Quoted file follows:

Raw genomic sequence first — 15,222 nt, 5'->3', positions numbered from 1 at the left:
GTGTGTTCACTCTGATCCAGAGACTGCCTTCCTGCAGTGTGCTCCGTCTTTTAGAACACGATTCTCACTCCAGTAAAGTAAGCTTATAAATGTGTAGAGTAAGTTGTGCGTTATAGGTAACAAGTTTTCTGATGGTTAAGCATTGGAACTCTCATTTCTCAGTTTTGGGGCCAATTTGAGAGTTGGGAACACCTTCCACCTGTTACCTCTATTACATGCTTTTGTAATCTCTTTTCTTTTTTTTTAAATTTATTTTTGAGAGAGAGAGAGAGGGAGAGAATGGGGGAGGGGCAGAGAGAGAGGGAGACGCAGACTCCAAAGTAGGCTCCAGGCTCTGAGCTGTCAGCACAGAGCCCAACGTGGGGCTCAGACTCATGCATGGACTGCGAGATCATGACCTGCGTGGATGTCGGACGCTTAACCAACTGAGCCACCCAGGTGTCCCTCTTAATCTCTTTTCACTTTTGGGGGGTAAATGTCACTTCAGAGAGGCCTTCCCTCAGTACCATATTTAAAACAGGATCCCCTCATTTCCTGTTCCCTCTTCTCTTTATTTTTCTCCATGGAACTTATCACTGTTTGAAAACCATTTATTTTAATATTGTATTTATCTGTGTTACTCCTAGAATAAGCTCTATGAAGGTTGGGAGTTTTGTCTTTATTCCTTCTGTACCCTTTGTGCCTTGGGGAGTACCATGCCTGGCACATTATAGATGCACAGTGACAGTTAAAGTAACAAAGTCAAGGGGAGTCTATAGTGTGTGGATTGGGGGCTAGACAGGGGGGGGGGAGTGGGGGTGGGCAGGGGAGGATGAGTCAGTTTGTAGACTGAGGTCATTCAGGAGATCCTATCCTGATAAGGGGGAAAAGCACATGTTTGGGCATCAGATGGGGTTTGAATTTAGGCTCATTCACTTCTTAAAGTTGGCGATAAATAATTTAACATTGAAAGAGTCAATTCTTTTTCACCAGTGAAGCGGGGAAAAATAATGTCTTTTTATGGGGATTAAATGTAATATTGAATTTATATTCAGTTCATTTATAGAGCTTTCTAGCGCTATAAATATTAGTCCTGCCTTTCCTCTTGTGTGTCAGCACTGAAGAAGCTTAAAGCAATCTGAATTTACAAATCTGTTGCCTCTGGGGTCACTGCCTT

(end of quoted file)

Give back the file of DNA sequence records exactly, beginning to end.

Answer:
Raw genomic sequence first — 15,222 nt, 5'->3', positions numbered from 1 at the left:
GTGTGTTCACTCTGATCCAGAGACTGCCTTCCTGCAGTGTGCTCCGTCTTTTAGAACACGATTCTCACTCCAGTAAAGTAAGCTTATAAATGTGTAGAGTAAGTTGTGCGTTATAGGTAACAAGTTTTCTGATGGTTAAGCATTGGAACTCTCATTTCTCAGTTTTGGGGCCAATTTGAGAGTTGGGAACACCTTCCACCTGTTACCTCTATTACATGCTTTTGTAATCTCTTTTCTTTTTTTTTAAATTTATTTTTGAGAGAGAGAGAGAGGGAGAGAATGGGGGAGGGGCAGAGAGAGAGGGAGACGCAGACTCCAAAGTAGGCTCCAGGCTCTGAGCTGTCAGCACAGAGCCCAACGTGGGGCTCAGACTCATGCATGGACTGCGAGATCATGACCTGCGTGGATGTCGGACGCTTAACCAACTGAGCCACCCAGGTGTCCCTCTTAATCTCTTTTCACTTTTGGGGGGTAAATGTCACTTCAGAGAGGCCTTCCCTCAGTACCATATTTAAAACAGGATCCCCTCATTTCCTGTTCCCTCTTCTCTTTATTTTTCTCCATGGAACTTATCACTGTTTGAAAACCATTTATTTTAATATTGTATTTATCTGTGTTACTCCTAGAATAAGCTCTATGAAGGTTGGGAGTTTTGTCTTTATTCCTTCTGTACCCTTTGTGCCTTGGGGAGTACCATGCCTGGCACATTATAGATGCACAGTGACAGTTAAAGTAACAAAGTCAAGGGGAGTCTATAGTGTGTGGATTGGGGGCTAGACAGGGGGGGGGGAGTGGGGGTGGGCAGGGGAGGATGAGTCAGTTTGTAGACTGAGGTCATTCAGGAGATCCTATCCTGATAAGGGGGAAAAGCACATGTTTGGGCATCAGATGGGGTTTGAATTTAGGCTCATTCACTTCTTAAAGTTGGCGATAAATAATTTAACATTGAAAGAGTCAATTCTTTTTCACCAGTGAAGCGGGGAAAAATAATGTCTTTTTATGGGGATTAAATGTAATATTGAATTTATATTCAGTTCATTTATAGAGCTTTCTAGCGCTATAAATATTAGTCCTGCCTTTCCTCTTGTGTGTCAGCACTGAAGAAGCTTAAAGCAATCTGAATTTACAAATCTGTTGCCTCTGGGGTCACTGCCTT